I learned that to see the benefits of aid you sometimes have to look in unexpected places. This I think about mostly in the context of Peace Corps volunteers not thinking they have an impact. Your impact can be in a lot of subtle ways. At my own site, my host dad kept coming up with and asking me about ideas he had to improve the integration in his garden. I was pretty stoked he was implementing all these things. Finally one day at lunch I discovered that he had a copy of the Integration Manual that the previous volunteer had left behind. If it weren’t for the previous volunteer, my host dad never would have had access to this whole wealth of ideas to improve his garden, but the previous volunteer had no idea she was still having an effect. I hate unsourced aid stories, but I heard of one village that had really good dental hygeine. This stunned the clinic workers, because the surrounding villages just weren’t at the same level. It turns out that years previously, they had a Peace Corps Volunteer that brushed his teeth twice a day, which the villagers could see because the volunteer was brushing his teeth outside. He never talked to the villagers about it, they never asked him about it, but the whole village started brushing their teeth twice a day because they saw the volunteer doing it. So that volunteer had a years-long health impact on the village and he had no idea. When I went to Camp GLOW (empowerment lessons for girls), we partnered with a local Zambian organization that has programs for girls. One of their trainers got her start when she herself went to a GLOW camp when she was a teenager. So years later she was there working to pass those same lessons she learned onto more and more girls every year, which might not have ever happened if some volunteer hadn’t taken her to a GLOW camp. There are a lot more stories like that if you look, and they all demonstrate long-term, positive effects of aid and of individual volunteers that no one is going to think to measure for until you start looking for stories. I learned that aid can matter a lot, even if the number of fish ponds you manage to get dug is pretty small.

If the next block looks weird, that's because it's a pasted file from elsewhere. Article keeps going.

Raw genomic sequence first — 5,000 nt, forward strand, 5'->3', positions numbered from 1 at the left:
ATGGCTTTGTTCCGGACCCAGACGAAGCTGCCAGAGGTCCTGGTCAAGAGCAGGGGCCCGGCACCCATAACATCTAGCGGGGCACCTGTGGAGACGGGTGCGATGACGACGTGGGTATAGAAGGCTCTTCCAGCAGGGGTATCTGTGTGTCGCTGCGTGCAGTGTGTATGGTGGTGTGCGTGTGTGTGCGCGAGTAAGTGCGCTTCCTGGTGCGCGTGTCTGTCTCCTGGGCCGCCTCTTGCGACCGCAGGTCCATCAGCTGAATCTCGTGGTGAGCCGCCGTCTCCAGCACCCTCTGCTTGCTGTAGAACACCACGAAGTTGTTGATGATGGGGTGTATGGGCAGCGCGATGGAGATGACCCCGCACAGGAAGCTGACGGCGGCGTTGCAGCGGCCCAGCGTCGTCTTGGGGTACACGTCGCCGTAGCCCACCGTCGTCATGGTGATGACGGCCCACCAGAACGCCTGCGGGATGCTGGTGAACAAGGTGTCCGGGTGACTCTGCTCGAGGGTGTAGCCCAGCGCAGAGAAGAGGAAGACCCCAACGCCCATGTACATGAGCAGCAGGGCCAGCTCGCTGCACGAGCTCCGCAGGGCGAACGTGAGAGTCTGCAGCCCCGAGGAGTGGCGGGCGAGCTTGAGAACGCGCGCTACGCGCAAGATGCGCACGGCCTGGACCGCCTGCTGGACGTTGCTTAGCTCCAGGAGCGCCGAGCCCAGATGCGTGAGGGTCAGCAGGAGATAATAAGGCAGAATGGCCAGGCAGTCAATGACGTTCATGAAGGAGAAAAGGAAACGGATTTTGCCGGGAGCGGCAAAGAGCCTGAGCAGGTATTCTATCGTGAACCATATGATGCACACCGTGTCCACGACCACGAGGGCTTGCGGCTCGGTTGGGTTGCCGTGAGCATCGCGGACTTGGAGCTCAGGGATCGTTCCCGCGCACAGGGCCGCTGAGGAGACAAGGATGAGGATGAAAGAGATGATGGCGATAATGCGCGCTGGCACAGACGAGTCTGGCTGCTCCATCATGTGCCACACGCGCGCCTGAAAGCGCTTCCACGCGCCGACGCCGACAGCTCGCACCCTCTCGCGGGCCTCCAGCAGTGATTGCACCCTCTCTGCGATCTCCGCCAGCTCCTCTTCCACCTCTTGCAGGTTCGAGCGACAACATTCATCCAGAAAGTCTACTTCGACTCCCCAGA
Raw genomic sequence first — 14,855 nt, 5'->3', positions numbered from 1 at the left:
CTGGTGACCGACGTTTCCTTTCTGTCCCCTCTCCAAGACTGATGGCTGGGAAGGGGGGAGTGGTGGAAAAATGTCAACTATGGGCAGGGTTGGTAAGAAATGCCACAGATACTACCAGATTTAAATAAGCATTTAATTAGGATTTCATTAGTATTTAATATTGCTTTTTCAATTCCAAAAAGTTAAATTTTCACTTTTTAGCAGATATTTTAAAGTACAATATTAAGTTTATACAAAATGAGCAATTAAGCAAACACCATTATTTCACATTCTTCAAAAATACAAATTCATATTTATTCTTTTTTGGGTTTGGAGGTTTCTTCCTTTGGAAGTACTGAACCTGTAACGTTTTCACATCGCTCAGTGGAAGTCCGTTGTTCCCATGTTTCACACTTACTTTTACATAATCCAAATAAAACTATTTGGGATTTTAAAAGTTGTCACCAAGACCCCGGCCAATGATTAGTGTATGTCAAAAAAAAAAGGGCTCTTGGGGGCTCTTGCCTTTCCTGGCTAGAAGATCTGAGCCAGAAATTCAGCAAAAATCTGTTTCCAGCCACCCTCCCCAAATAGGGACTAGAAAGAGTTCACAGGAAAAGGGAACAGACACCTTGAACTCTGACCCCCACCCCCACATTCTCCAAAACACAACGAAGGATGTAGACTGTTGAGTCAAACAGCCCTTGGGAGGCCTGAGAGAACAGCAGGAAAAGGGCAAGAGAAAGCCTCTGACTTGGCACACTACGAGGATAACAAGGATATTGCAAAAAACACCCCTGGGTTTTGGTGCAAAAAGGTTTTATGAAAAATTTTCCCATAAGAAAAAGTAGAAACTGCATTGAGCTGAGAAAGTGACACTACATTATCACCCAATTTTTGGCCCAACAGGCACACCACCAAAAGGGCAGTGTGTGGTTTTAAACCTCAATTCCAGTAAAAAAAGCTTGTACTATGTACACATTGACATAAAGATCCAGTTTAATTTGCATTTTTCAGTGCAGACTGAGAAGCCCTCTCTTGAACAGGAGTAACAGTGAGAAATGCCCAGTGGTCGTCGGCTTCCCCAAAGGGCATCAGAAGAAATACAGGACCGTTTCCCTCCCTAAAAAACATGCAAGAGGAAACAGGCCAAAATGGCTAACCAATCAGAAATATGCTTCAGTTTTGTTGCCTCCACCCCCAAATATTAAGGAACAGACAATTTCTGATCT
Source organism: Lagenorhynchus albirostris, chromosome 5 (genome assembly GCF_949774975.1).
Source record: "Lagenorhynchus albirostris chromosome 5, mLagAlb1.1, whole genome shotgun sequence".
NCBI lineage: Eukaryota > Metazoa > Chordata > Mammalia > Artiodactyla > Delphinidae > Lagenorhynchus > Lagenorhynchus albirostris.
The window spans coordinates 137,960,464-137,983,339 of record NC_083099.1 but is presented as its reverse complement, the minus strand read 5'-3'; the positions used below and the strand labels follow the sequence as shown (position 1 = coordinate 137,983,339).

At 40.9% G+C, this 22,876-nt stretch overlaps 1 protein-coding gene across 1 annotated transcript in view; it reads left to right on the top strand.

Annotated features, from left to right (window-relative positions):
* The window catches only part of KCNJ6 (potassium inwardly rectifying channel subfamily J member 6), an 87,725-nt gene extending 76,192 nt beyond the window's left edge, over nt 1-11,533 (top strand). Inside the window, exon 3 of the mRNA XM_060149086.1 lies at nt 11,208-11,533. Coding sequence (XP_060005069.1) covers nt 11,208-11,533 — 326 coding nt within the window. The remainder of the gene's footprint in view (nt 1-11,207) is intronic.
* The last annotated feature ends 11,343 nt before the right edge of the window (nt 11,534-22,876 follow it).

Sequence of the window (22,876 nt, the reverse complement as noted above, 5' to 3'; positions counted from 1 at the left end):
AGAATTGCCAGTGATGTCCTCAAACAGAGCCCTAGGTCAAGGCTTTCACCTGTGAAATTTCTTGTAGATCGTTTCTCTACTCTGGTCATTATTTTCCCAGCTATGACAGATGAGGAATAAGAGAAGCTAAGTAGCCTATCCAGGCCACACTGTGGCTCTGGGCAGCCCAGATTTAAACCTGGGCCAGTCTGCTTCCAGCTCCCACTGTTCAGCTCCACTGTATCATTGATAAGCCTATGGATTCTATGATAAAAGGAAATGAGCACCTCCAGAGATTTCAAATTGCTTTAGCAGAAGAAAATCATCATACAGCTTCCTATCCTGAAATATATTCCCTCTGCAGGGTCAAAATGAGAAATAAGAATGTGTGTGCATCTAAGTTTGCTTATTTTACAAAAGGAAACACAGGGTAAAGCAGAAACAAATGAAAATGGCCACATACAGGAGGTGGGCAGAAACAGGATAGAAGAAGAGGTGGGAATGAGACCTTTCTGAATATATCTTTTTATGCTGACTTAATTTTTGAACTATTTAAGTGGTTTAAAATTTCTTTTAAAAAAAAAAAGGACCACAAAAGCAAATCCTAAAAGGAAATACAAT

There is probably nothing I learned in the Peace Corps I couldn’t technically have learned out of a book or from some aid worker’s blog posts. But after 27 months of living and working on the ground in a developing country, right next to the people who need help the most, I have gained the perspectives I think are vital to really understand the problems people face and to ask the right questions for the world’s challenges.